Honda Cars of Katy Compares 2018 Honda Civic Sedan VS 2018 Kia Rio Near Houston, TX

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2018 Honda Civic Sedan

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VS

2018 Kia Rio

Safety Comparison

The Civic’s optional lane departure warning system alerts a temporarily inattentive driver when the vehicle begins to leave its lane and gently nudges the vehicle back towards its lane. The Rio doesn’t offer a lane departure warning system.

The Civic’s blind spot mirrors use wide-angle convex mirrors mounted in the corner of each side view mirror to reveal objects that may be in the driver’s blind spots. The Rio doesn’t offer a system to reveal objects in the driver’s blind spots.

The Civic EX/EX-T/EX-L/Touring has standard HondaLink Assist, which uses a global positioning satellite (GPS) receiver and a cellular system to send emergency personnel to the scene if any airbags deploy. The Rio doesn’t offer a GPS response system, so if you’re involved in an accident and you’re incapacitated help may not come as quickly.

Both the Civic and the Rio have standard driver and passenger frontal airbags, front side-impact airbags, side-impact head airbags, front seatbelt pretensioners, front wheel drive, four-wheel antilock brakes, traction control, electronic stability systems to prevent skidding, daytime running lights and available crash mitigating brakes.

For its top level performance in all IIHS frontal, side, rear impact and roof-crush tests, and with its optional front crash prevention system, the Insurance Institute for Highway Safety grants the Civic the rating of “Top Pick” for 2017, a rating granted to only 120 vehicles tested by the IIHS. The Rio has not been tested, yet.

Warranty Comparison

The Civic’s 5-year corrosion warranty has no mileage limitations, but the corrosion warranty on the Rio runs out after 100,000 miles.

There are over 34 percent more Honda dealers than there are Kia dealers, which makes it easier should you ever need service under the Civic’s warranty.

Reliability Comparison

J.D. Power and Associates’ 2016 survey of the owners of three-year-old vehicles provides the long-term dependability statistics that show that Honda vehicles are more reliable than Kia vehicles. J.D. Power ranks Honda 7th in reliability, above the industry average. With 27 more problems per 100 vehicles, Kia is ranked 17th.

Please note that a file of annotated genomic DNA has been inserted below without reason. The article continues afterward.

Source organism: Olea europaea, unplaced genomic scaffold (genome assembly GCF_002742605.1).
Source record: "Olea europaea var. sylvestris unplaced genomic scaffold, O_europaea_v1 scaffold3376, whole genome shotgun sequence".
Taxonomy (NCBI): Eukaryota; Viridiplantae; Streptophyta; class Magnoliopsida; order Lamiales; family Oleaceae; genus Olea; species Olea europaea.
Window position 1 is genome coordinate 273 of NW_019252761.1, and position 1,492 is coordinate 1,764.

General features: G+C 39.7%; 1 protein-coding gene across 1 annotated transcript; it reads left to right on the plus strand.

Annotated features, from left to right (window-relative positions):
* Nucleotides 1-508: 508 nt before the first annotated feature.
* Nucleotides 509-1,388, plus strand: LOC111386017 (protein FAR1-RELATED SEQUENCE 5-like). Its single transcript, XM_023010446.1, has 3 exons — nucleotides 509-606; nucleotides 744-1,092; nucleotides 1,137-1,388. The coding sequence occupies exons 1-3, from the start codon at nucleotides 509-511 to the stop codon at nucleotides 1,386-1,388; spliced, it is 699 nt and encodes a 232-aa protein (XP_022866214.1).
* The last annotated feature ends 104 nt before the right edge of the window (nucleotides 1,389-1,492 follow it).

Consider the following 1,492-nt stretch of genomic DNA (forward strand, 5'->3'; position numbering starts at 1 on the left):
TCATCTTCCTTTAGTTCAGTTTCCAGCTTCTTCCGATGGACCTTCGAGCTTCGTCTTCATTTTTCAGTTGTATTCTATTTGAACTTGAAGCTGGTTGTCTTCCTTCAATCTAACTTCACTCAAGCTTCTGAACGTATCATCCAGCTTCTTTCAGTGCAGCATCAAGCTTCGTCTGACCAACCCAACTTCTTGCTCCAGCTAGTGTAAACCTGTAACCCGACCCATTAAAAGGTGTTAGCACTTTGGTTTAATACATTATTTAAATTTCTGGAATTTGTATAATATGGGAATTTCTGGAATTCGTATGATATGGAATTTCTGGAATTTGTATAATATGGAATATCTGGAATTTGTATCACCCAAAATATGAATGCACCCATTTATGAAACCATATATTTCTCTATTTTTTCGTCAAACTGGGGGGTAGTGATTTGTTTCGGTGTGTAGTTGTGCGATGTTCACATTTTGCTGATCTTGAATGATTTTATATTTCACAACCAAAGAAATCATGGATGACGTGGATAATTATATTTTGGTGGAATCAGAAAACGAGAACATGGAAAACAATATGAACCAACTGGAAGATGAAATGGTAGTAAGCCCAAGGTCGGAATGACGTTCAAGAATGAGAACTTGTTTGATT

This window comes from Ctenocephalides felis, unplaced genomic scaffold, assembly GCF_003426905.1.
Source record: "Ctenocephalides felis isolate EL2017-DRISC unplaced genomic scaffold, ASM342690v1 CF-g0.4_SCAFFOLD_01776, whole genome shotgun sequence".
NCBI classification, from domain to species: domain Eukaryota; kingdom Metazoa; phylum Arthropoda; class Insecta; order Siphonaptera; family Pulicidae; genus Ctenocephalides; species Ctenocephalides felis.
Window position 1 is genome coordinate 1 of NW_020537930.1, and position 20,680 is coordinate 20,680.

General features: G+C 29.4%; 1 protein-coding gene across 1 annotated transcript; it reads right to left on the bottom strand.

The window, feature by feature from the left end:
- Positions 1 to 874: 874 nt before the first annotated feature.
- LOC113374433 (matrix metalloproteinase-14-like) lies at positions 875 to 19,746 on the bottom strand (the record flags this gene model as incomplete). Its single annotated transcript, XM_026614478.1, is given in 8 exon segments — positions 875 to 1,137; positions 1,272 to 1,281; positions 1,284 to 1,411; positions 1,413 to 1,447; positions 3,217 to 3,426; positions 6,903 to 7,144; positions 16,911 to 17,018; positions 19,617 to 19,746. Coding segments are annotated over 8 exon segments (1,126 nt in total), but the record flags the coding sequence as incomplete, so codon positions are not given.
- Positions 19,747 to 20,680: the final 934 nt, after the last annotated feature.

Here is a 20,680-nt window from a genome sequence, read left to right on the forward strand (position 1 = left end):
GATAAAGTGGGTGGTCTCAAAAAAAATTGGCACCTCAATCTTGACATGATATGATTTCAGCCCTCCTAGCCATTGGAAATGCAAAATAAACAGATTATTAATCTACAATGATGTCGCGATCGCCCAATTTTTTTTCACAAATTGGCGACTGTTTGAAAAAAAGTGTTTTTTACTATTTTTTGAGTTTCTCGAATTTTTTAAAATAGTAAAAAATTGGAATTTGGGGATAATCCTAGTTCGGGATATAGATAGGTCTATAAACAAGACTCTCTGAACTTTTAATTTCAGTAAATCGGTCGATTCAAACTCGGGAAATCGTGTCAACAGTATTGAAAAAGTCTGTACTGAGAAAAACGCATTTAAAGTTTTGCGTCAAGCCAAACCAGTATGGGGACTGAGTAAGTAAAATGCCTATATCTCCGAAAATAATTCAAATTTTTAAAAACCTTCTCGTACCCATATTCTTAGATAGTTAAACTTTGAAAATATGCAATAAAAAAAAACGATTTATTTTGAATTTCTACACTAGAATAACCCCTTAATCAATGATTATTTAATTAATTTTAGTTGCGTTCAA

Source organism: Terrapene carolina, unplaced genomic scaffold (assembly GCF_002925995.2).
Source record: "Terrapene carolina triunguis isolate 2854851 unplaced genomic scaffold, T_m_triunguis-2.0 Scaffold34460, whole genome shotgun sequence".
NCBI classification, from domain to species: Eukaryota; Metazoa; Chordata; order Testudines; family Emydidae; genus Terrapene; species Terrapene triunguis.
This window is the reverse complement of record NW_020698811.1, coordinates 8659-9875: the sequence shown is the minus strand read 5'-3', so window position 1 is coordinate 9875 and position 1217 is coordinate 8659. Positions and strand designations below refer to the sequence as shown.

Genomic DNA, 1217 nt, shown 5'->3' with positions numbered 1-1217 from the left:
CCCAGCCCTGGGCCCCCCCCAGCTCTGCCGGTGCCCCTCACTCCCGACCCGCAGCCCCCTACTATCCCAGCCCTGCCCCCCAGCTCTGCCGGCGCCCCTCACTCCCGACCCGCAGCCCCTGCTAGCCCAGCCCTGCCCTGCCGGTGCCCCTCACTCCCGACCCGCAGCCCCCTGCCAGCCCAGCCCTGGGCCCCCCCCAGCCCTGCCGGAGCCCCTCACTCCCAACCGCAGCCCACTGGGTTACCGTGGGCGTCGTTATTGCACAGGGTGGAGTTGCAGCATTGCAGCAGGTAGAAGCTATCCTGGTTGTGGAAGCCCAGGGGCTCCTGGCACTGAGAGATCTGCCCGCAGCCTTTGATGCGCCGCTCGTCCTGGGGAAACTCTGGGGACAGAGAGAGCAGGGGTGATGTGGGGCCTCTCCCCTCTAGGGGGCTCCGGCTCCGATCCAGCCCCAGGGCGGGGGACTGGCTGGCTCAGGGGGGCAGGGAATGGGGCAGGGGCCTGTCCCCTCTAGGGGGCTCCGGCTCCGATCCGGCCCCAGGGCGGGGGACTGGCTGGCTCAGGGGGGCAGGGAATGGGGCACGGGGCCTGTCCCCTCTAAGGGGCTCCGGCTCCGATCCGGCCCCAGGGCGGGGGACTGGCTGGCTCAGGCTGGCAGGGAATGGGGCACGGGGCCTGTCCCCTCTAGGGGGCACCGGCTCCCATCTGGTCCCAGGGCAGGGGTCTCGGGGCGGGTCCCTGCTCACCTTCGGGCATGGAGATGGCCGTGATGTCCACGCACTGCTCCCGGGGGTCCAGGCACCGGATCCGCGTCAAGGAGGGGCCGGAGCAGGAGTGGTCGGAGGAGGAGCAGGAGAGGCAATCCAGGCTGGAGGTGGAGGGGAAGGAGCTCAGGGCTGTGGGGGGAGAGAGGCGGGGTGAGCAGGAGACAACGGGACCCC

Engine Comparison

The Civic’s standard 2.0 DOHC 4 cyl. produces 28 more horsepower (158 vs. 130) and 19 lbs.-ft. more torque (138 vs. 119) than the Rio’s 1.6 DOHC 4 cyl. The Civic’s optional 1.5 turbo 4 cyl. produces 44 more horsepower (174 vs. 130) and 43 lbs.-ft. more torque (162 vs. 119) than the Rio’s 1.6 DOHC 4 cyl. The Civic’s optional 1.5 turbo 4 cyl. produces 44 more horsepower (174 vs. 130) and 48 lbs.-ft. more torque (167 vs. 119) than the Rio’s 1.6 DOHC 4 cyl. The Civic Hatchback Sport’s standard 1.5 turbo 4 cyl. produces 50 more horsepower (180 vs. 130) and 58 lbs.-ft. more torque (177 vs. 119) than the Rio’s 1.6 DOHC 4 cyl.

Fuel Economy and Range Comparison

On the EPA test cycle the Civic Sedan gets better fuel mileage than the Rio:

 

 

Civic

Rio

 

 

2.0 4 cyl./Manual

28 city/40 hwy

29 city/37 hwy

4 cyl./Manual

 

1.5T/Manual

31 city/42 hwy

n/a

 

 

2.0 4 cyl./Auto

31 city/40 hwy

28 city/37 hwy

4 cyl./Auto

 

1.5T/Auto

32 city/42 hwy

n/a

 

On the EPA test cycle the Civic Hatchback gets better fuel mileage than the Rio:

 

 

Civic

Rio

 

 

1.5T/Manual

29 city/38 hwy

29 city/37 hwy

4 cyl./Manual

 

Sport 1.5T/Manual

29 city/38 hwy

n/a

 

 

1.5T/Auto

32 city/42 hwy

28 city/37 hwy

4 cyl./Auto

 

Sport 1.5T/Auto

31 city/40 hwy

n/a

 

The Civic has a standard cap-less fueling system. The fuel filler is automatically opened when the fuel nozzle is inserted and automatically closed when it’s removed. This eliminates the need to unscrew and replace the cap and it reduces fuel evaporation, which causes pollution. The Rio doesn’t offer a cap-less fueling system.